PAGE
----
Protected area management and planning challenges: sustainability and integrity – a cursory investigation of the role of the management plan.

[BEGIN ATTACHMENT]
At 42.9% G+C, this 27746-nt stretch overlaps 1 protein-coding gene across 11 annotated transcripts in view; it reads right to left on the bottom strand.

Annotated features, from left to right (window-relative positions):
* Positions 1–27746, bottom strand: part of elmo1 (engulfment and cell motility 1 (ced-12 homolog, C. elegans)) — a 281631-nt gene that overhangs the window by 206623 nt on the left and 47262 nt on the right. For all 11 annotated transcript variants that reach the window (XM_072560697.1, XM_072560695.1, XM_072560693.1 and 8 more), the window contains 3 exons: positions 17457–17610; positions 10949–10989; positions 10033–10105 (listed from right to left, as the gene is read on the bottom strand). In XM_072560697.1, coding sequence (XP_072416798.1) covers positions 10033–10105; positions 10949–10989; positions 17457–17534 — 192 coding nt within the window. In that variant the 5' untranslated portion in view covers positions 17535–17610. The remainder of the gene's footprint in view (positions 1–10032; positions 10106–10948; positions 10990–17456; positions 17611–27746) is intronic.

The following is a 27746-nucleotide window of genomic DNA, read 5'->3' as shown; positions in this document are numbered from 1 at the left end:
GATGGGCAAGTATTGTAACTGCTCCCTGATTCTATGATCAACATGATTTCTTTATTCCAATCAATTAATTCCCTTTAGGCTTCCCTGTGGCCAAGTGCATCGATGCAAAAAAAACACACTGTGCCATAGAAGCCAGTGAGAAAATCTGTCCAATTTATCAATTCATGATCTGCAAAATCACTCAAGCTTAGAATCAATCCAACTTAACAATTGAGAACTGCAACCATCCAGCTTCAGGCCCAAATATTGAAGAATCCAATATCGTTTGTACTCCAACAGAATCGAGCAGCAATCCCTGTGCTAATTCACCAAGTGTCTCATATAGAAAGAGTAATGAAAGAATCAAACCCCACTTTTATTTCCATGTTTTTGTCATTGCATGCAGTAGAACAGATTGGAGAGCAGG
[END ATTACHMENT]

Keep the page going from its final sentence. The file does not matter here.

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Formally established protected areas in South Africa date back to the turn of the 19th century, yet requirements for protected area management plans only became mandatory approximately a century later. Before the promulgation of the Environment Conservation Act No. 73 of 1989 and subsequently the World Heritage Convention Act in 1999 and the National Environmental Management: Protected Areas Act 57 in 2003, requirements for management plans were voluntary, and guidance to its content was fragmented across various international, national and provincial policy instruments. There has been little academic debate on the relevance and content of protected area management plans to date and how such a long-term planning document can respond to emerging threats and opportunities. An improved understanding of these plans, and the role they play in biodiversity conservation, is required. The aims of this investigation were two-fold. The first was to gain insight into the challenges of effective management of protected areas, the long-term protection and sustainability of these areas, and, notably, the management plan’s role in addressing these challenges. The second was to evaluate the contribution and legislative weight that the management plan has in the efficient management, sustainable and ethical use, and long-term sustainability of protected areas within South Africa. Given that the above aims cover a potential insatiable field of research, this thesis was focused on the legal and policy framework for management plans and the management plans role in effectively managing these areas. Within this context, the following questions were addressed: ▪ What is the role of management plans in the effective management of protected areas? ▪ How does the legal and policy framework ensure that the derived plan is relevant and achievable and ultimately accomplishes the protected area purpose? ▪ What decision-making principles should be considered to facilitate sustainable and ethical use of protected areas, and what role does protected area management plans play in ensuring justifiable use of protected areas? ▪ What are the consequences when a long-term public-interest decision potentially isolates it from its transfrontier context, and what is the legislative weight of the management plan in mitigating such consequences? ▪ What role does the management plan, a long-term planning document, play in mitigating the impacts of or responding to immediate emerging threats and opportunities? It was found that despite being the principal legislative framework for management plans, the World Heritage Convention Act and the National Environmental Management: Protected Areas Act did not consolidate the plethora of management plan requirements for protected areas. As a consequence, the legislative provisions for protected area management plans were, in several instances, fragmented, conflicting and ambiguous. A consolidation of relevant provisions in these two statutes together with emerging best practice is, therefore, recommended. This consolidation may also provide greater clarity on the contemporary understanding of the contribution of protected areas to conservation and people’s well-being, i.e. it may entail a refurbishment of the ‘purpose’ of protected areas. Furthermore, the parallel evolution of the management of protected areas, the recreational use of these areas, and protected area management plans over the last century have brought about a complex relationship between these three aspects. Because of the fragmentation of legal and policy frameworks relating to these aspects, a need for a consolidated decision-making framework that provides for the basis for ethical and transparent decision-making could exclude inconsistent interpretations of legislation and policies. Incorporating such a decision-making framework in the protected area management plan can enhance transparency and accountability by the State or management authority to fulfil its fiduciary duty. Understanding of the above aspects was enhanced through a literature review and a case study of a development application in the area bordering the Tembe Elephant Park. The case study highlighted some of the potential consequences of a long-term public-interest decision that isolates a protected area from its transfrontier context and the role of an adaptive management plan in responding to these impacts and other current emerging threats and opportunities. A robust management plan remains the most relevant planning tool to address the complexities around protected area management and the fragmented legislative and policy frameworks for the effective management of protected areas in South Africa. Whereas management plans cannot be expected to cover explicitly every emerging circumstance – the principles included in such plans should provide the necessary guidance to decision-makers for unique circumstances and decision making.